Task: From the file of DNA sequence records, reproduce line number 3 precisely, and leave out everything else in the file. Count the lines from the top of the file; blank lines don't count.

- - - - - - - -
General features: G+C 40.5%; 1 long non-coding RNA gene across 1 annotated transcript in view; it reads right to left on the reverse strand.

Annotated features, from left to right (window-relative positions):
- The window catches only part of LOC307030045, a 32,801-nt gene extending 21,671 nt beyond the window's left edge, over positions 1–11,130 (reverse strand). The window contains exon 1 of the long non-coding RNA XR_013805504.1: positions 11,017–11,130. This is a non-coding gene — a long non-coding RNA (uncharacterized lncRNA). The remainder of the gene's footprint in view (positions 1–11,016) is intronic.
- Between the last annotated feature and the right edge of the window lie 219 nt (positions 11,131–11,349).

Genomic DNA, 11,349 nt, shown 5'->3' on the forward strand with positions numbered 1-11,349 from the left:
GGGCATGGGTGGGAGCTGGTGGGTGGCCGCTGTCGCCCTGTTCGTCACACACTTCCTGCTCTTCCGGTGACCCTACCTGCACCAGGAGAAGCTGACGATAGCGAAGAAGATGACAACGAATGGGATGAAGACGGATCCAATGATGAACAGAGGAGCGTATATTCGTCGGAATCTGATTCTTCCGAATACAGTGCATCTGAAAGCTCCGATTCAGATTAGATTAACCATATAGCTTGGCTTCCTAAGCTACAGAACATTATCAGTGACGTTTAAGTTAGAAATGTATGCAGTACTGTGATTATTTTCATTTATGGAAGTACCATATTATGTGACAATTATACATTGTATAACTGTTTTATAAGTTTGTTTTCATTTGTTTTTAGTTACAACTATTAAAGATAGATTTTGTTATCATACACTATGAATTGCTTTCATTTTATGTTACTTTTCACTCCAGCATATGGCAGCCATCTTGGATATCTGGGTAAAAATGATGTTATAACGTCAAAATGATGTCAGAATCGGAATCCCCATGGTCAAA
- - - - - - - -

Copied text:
- The window catches only part of LOC307030045, a 32,801-nt gene extending 21,671 nt beyond the window's left edge, over positions 1–11,130 (reverse strand). The window contains exon 1 of the long non-coding RNA XR_013805504.1: positions 11,017–11,130. This is a non-coding gene — a long non-coding RNA (uncharacterized lncRNA). The remainder of the gene's footprint in view (positions 1–11,016) is intronic.